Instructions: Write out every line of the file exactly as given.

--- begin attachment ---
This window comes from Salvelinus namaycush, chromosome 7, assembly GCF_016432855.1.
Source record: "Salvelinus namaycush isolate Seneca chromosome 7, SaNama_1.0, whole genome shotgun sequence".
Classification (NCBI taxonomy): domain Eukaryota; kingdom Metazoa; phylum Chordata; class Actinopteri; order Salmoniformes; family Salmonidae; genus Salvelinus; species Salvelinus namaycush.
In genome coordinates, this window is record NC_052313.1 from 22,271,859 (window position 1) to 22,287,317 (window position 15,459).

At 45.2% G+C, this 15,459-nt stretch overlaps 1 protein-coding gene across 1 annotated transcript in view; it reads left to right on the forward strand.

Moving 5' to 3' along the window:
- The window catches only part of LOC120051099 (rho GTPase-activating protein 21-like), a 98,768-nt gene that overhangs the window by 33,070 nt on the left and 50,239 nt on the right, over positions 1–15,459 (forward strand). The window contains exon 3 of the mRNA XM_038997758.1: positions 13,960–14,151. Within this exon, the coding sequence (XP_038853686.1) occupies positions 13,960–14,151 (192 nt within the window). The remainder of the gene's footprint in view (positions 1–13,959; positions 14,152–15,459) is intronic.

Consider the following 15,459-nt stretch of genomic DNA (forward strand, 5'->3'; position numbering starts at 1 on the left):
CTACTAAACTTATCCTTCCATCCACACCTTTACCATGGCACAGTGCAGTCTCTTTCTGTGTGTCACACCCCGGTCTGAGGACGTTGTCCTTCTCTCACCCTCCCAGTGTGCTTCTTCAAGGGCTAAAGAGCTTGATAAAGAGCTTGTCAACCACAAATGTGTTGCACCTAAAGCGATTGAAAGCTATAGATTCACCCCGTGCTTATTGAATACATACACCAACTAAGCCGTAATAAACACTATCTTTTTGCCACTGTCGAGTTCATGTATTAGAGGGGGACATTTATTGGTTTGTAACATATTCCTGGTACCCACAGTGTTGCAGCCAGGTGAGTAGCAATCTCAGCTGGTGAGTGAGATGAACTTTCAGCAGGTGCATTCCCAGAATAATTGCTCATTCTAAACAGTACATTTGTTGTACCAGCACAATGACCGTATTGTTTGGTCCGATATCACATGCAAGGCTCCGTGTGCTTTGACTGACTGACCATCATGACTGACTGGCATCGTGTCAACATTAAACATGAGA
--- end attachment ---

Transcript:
This window comes from Salvelinus namaycush, chromosome 7, assembly GCF_016432855.1.
Source record: "Salvelinus namaycush isolate Seneca chromosome 7, SaNama_1.0, whole genome shotgun sequence".
Classification (NCBI taxonomy): domain Eukaryota; kingdom Metazoa; phylum Chordata; class Actinopteri; order Salmoniformes; family Salmonidae; genus Salvelinus; species Salvelinus namaycush.
In genome coordinates, this window is record NC_052313.1 from 22,271,859 (window position 1) to 22,287,317 (window position 15,459).

At 45.2% G+C, this 15,459-nt stretch overlaps 1 protein-coding gene across 1 annotated transcript in view; it reads left to right on the forward strand.

Moving 5' to 3' along the window:
- The window catches only part of LOC120051099 (rho GTPase-activating protein 21-like), a 98,768-nt gene that overhangs the window by 33,070 nt on the left and 50,239 nt on the right, over positions 1–15,459 (forward strand). The window contains exon 3 of the mRNA XM_038997758.1: positions 13,960–14,151. Within this exon, the coding sequence (XP_038853686.1) occupies positions 13,960–14,151 (192 nt within the window). The remainder of the gene's footprint in view (positions 1–13,959; positions 14,152–15,459) is intronic.

Consider the following 15,459-nt stretch of genomic DNA (forward strand, 5'->3'; position numbering starts at 1 on the left):
CTACTAAACTTATCCTTCCATCCACACCTTTACCATGGCACAGTGCAGTCTCTTTCTGTGTGTCACACCCCGGTCTGAGGACGTTGTCCTTCTCTCACCCTCCCAGTGTGCTTCTTCAAGGGCTAAAGAGCTTGATAAAGAGCTTGTCAACCACAAATGTGTTGCACCTAAAGCGATTGAAAGCTATAGATTCACCCCGTGCTTATTGAATACATACACCAACTAAGCCGTAATAAACACTATCTTTTTGCCACTGTCGAGTTCATGTATTAGAGGGGGACATTTATTGGTTTGTAACATATTCCTGGTACCCACAGTGTTGCAGCCAGGTGAGTAGCAATCTCAGCTGGTGAGTGAGATGAACTTTCAGCAGGTGCATTCCCAGAATAATTGCTCATTCTAAACAGTACATTTGTTGTACCAGCACAATGACCGTATTGTTTGGTCCGATATCACATGCAAGGCTCCGTGTGCTTTGACTGACTGACCATCATGACTGACTGGCATCGTGTCAACATTAAACATGAGA